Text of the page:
LETTERS TO THE EDITOR: Baker, Staying the Course
7/2/2014, 3 p.m.
The more I hear and read about Prince George’s County Executive Rushern Baker III and the agreements he and his staff are developing for the residents of the county, the more I am reminded of what Marion Barry did for the residents of the District of Columbia when he was mayor, just taking it a bit further.
Stacy Brown’s article “MGM, Prince George’s County Reach Landmark Deal,” June 26, 2014, highlights a number of monumental achievements and goals for the new MGM casino that will be located at National Harbor in Prince George’s County. This agreement establishes Minority Business Enterprise contracting goals, county residents’ construction related employment goals, an internship program, educational opportunities for county students, a culinary training program and an employment center and training facility for local residents. If this agreement is kept, and I think it will be, not only will the current residents of Prince George’s County benefit, but future residents, as well.
Getting an agreement like this must not have been easy for Mr. Baker and his staff, and I am sure they didn’t get everything they wanted, but it’s much better than anything I’ve read concerning what others have negotiated with casinos that are located in their counties. Rushern Baker III is doing a tremendous job for residents of Prince George’s County. I hope and I pray he can stay the course.
Redskins Name Warrants Change
With regard to the article, “Redskins Vow to Keep Name despite Trademark Ruling,” published in the June 26-July 2, 2014 edition by Stacy M. Brown, I’m one of many people who feel that the Redskins name should be changed. I really don’t understand the team owner, Dan Snyder’s, insistence on keeping the name if people, especially native Americans, find the moniker offensive.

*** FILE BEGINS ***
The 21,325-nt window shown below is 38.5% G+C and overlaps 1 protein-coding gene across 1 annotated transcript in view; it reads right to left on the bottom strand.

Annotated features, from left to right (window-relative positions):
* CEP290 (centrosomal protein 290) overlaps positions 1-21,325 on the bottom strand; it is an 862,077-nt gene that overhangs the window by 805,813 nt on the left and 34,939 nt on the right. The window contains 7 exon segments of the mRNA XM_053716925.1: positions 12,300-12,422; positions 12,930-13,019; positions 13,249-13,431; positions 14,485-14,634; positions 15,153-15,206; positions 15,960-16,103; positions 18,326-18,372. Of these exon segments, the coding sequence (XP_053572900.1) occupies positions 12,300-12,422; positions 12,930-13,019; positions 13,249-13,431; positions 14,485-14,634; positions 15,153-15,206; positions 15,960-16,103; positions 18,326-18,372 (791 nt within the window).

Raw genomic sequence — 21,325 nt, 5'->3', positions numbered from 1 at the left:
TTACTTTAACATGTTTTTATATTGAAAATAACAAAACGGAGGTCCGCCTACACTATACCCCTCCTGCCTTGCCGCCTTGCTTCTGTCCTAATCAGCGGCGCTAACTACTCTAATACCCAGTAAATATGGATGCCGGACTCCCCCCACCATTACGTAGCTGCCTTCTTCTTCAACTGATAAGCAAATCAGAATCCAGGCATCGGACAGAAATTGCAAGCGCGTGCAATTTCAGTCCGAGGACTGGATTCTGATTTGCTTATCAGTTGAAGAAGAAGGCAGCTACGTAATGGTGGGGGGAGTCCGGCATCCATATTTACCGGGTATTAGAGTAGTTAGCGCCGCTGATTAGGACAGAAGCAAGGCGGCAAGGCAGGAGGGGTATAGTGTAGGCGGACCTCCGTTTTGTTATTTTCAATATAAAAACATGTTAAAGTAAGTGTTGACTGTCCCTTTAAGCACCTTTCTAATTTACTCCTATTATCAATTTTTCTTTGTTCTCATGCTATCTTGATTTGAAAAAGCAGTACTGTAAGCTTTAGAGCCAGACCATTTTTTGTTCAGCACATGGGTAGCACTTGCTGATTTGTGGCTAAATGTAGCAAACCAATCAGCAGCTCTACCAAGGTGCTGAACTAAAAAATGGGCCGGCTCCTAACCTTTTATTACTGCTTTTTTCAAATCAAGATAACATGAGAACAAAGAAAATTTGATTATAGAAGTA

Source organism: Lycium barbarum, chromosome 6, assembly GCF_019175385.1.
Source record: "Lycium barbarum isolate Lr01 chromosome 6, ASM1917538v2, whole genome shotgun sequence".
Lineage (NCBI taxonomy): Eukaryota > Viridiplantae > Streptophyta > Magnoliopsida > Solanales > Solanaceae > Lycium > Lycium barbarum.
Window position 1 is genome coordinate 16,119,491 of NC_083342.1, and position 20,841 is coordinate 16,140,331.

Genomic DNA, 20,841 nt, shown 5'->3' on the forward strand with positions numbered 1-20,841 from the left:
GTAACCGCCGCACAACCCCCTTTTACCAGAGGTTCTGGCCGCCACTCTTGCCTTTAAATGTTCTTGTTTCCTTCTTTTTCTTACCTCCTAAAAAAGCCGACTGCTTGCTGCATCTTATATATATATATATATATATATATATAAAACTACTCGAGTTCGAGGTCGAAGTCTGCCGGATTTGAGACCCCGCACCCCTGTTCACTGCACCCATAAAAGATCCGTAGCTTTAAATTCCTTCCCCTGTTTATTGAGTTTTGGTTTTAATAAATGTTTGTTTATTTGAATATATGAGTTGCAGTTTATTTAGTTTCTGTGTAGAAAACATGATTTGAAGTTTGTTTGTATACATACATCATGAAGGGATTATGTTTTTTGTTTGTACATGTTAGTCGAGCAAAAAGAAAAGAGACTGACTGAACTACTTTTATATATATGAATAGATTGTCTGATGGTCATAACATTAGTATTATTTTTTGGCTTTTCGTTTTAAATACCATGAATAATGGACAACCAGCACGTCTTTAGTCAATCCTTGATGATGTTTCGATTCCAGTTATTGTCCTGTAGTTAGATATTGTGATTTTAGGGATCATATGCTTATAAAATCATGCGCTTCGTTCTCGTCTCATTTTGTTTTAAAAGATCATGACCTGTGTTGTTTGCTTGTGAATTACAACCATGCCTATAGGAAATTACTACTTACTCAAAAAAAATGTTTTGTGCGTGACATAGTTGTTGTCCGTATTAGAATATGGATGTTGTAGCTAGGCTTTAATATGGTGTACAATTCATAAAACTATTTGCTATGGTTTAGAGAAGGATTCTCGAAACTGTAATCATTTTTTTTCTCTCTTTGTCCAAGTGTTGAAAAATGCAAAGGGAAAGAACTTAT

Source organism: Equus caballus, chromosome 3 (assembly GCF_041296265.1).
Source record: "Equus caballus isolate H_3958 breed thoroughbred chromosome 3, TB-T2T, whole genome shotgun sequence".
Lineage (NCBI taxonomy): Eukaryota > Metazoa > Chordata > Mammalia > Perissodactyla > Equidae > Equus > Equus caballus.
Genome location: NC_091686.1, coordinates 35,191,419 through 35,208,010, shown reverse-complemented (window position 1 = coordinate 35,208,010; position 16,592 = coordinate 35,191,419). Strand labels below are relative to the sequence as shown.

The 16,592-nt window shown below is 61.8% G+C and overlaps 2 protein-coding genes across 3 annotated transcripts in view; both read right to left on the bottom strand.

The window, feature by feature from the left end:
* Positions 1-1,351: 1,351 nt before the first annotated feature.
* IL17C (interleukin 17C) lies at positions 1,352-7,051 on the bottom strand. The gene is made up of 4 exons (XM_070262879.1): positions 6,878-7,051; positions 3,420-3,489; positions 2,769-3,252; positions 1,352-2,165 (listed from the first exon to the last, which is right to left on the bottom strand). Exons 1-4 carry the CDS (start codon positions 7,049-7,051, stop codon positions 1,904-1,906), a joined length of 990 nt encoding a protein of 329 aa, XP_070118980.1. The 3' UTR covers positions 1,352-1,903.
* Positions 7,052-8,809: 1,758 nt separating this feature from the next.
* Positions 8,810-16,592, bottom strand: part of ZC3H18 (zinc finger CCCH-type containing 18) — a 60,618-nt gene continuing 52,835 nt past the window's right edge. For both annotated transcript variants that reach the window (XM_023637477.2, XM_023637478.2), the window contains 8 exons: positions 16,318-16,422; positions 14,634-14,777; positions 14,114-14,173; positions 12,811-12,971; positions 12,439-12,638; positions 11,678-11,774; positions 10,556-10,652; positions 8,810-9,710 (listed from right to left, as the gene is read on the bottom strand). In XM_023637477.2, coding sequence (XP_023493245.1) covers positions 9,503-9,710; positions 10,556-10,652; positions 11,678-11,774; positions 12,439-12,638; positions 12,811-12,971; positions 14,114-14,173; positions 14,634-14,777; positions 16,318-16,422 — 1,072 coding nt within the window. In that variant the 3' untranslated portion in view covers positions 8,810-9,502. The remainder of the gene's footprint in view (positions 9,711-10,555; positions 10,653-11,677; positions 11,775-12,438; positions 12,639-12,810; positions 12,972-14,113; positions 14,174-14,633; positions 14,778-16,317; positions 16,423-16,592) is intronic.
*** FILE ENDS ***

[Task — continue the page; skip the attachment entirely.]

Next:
Native Americans, just like any other ethnic group in this country, deserve to be respected. So if the Redskins’ name is so disparaging as to have 50 Democratic senators and the United States Patent and Trademark Office – which has cancelled the team’s trademark registration – press for the change of a label that’s blatantly racist, then Mr. Snyder should fall in line and give respect where it’s due. I’m sure he’d see things a lot differently if one of the other NFL teams enjoyed a name that offended his ancestry.
Marion Barry: D.C’s ‘Mayor for Life’
The article, “Barry Feted at Event Marking Book Launch” by Barrington M. Salmon and which appeared in the paper’s June 26-July 2 edition, was definitely long overdue, and I was sorry to have missed the enlightening and thought-provoking conversation Marion Barry had with the Informer’s publisher on June 23 at the Old Congress Heights School in Southeast.
Mr. Salmon’s article seems to have captured the essence of the evening, which to me was a candid look into the life – the good, the bad and the ugly – of the District’s most iconic politician.
Marion Barry has been a godsend to the voiceless and disenfranchised residents of the District, and in fighting for their rights and needs, he often put his and those of his own family on hold.
As someone who has had close ties with the District for more than 40 years, I’ve seen how Mr. Barry, as a four-term mayor, endeavored to turn a lackluster city in a thriving economic mecca.
Once he embraced the vision to bring positive changes to the District, Mr. Barry never let up until that vision was brought to fruition.
For that, and all of his accomplishments from securing adequate housing for the poor to ensuring that residents had an opportunity to work for the District government and improve the quality of their lives, he’s truly deserving of the title, “Mayor for Life.”
Thank you, Washington Informer, for continuing to showcase the best of all D.C. has to offer – and congratulations on 50 years of making both news and history in the nation’s capital.
Prince George’s County, Md.